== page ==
How Do We Get to Know Our Students?

Photo by Christine Healey

Participatory museum experiences and museum visitor identity seem to be the focus of much attention of late in the museum educator community. It is something I have given a lot of thought to, and I have enjoyed some thought-provoking conversations on Twitter about it. I like to think that students are at the centre of the experiences I create for them at the museum, in the same way that student-centred learning is championed in school-based learning and teaching. But I wonder if student-centred teaching at the museum is something that can actually be claimed as part of our practice.

Placing the students at the centre of a learning experience means knowing who the students are and I wonder how many assumptions can be made about this before they become irrelevant or wrong. In the museum we can’t get to know or form relationships with the students easily. They come to us in batches of around 25 students, ranging from pre-school to high-school levels, staying for a short time, making it practically impossible to know them as individuals, as their school teachers do.

So how do we get to know our students?

I have noticed that I form assumptions about who students are before they arrive on site — that I create a fictitious or generic version of who I think they might be. The information that I base this on is mainly tacit. I know what year level they are and so have an indication of age range, although this may not be a good indicator of maturity. I consider how well prepared the teacher is for the visit and what they hope students get out of the experience. This assists me to understand the students previous learning and the anticipated outcomes of the visit. I know what the curriculum expectations of the visit are, and that these are often the justification for the visit. Experiences with my own and other children I know also informs how I relate to children. For each class or group that visits I test my assumptions to decide on the best level to pitch my discussion with them.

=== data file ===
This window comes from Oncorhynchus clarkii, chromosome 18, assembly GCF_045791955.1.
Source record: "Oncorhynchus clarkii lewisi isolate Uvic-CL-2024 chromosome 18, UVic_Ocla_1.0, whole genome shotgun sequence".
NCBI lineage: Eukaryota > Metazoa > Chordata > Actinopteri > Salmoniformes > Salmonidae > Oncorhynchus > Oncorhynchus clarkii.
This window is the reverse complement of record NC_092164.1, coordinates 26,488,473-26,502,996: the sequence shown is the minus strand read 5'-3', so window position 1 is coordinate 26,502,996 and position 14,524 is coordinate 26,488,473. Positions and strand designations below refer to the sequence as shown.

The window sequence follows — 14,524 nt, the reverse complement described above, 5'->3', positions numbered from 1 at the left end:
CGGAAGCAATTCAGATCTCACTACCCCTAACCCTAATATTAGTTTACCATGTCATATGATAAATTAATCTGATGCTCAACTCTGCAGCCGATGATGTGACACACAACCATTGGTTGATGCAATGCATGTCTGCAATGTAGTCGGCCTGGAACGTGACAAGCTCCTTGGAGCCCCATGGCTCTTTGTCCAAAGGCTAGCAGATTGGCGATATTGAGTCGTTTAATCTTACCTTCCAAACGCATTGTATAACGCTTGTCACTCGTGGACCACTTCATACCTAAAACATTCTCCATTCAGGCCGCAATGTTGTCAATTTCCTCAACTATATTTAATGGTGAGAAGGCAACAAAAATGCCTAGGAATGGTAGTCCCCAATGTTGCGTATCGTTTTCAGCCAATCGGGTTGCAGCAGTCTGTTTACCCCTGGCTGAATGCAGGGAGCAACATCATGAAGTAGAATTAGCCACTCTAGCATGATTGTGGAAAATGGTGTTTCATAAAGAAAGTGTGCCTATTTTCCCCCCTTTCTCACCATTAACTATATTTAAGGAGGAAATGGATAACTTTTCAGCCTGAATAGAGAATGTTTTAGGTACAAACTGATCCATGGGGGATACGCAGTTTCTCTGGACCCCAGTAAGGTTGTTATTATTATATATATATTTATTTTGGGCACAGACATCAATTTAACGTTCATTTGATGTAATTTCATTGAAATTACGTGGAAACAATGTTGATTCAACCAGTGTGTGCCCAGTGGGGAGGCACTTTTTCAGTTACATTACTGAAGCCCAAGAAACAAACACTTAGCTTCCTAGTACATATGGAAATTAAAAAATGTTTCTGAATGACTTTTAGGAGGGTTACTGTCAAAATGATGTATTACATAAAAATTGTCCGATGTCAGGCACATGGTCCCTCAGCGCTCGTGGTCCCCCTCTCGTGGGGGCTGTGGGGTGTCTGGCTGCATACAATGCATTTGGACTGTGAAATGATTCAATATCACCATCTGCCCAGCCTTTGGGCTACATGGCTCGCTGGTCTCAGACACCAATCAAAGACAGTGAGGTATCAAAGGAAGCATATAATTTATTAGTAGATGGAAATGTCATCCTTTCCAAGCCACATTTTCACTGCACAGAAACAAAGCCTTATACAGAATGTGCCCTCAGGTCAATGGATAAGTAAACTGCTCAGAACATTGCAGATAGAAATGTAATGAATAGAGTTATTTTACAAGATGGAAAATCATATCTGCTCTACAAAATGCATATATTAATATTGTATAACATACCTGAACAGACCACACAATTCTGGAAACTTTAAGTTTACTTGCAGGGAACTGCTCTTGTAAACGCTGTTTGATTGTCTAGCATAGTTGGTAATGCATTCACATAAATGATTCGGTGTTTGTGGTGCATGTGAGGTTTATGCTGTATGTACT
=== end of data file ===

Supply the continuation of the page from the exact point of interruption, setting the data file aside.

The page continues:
Photo by Christine Healey

My goal is to create an experience that will be meaningful for the students. I want to facilitate the students’ capacity to drive curiosity and find personal meaning, as well as awe and inspiration in the artworks that I choose to show them. I perform in (what I think is) an engaging or entertaining manner to maintain their attention and focus. I make sure I am present in the moment and pay careful attention to what they are interested in. I ask questions and ask for questions. I give and request feedback. I paraphrase to build on what students are noticing and thinking, encouraging others to contribute and find viewpoints of difference or similarity. I tell stories and share what I love about art and artists’ capacity to surprise and delight. I try to let them drive the experience and am willing to be adaptable and flexible to go along with it.

The ‘truth’ is that I don’t know my students. I can’t know them in a once off, one hour visit. But each new experience I have teaching informs the next, and I shape my practice so that I am creating experiences that are driven by the needs of the students generally.